To that end, the use of telemedicine offers many advantages to the healthcare system that range from prompt access to trusted medical information to improving access to better quality healthcare services in limited-resource areas and reduction in healthcare expenses [19]. In developing countries, telemedicine has substantial potentials in improving the quality of care of their population. Besides its advantages mentioned above, telemedicine can reduce the number of needed physicians per population size and relieve some of the needed costs to sustain acceptable healthcare services, especially in countries with limited costs dedicated to the healthcare system [20].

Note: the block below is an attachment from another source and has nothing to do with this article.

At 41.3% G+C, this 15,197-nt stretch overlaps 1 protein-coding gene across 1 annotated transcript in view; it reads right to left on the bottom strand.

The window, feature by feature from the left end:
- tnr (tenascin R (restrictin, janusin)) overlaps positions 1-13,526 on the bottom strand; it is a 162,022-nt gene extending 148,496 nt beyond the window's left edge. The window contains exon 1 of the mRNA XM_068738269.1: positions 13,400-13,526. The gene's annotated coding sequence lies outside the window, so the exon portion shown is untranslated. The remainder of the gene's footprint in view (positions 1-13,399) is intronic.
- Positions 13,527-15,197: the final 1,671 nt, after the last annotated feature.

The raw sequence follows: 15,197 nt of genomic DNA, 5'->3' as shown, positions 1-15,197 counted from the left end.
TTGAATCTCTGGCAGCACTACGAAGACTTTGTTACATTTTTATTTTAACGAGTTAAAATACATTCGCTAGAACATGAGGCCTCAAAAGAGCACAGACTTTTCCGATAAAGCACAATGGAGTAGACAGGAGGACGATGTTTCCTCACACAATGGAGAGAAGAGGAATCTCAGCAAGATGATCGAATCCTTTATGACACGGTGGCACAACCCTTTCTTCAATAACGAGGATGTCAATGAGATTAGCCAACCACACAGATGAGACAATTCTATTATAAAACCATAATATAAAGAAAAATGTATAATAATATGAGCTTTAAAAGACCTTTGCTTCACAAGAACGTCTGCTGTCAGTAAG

The wide use of telemedicine can overcome improper information systems and enhance treatment compliance among patients with chronic diseases in many developing countries [21]. Besides, telemedicine can be useful during humanitarian disasters by providing a fast and reliable global healthcare network to facilitate the timely delivery of much-needed aids during emergencies [22]. The lack of technological infrastructures was previously considered a primary barrier to telemedicine in developing countries. Recent surveys demonstrated that digital methods of communication, such as mobile phones and the Internet, have become widely available among the general population over the past decade [23]. In Egypt, statistical figures demonstrated that more than 90 million mobile users and nearly 37% of the population were Internet users by 2012 [21]. Many Egyptian initiatives were conducted to implement telemedicine within the healthcare systems, which covered teleconsultation, teleinterpretation of laboratory/imaging tests, and screening for early breast cancer using digital mammography [24].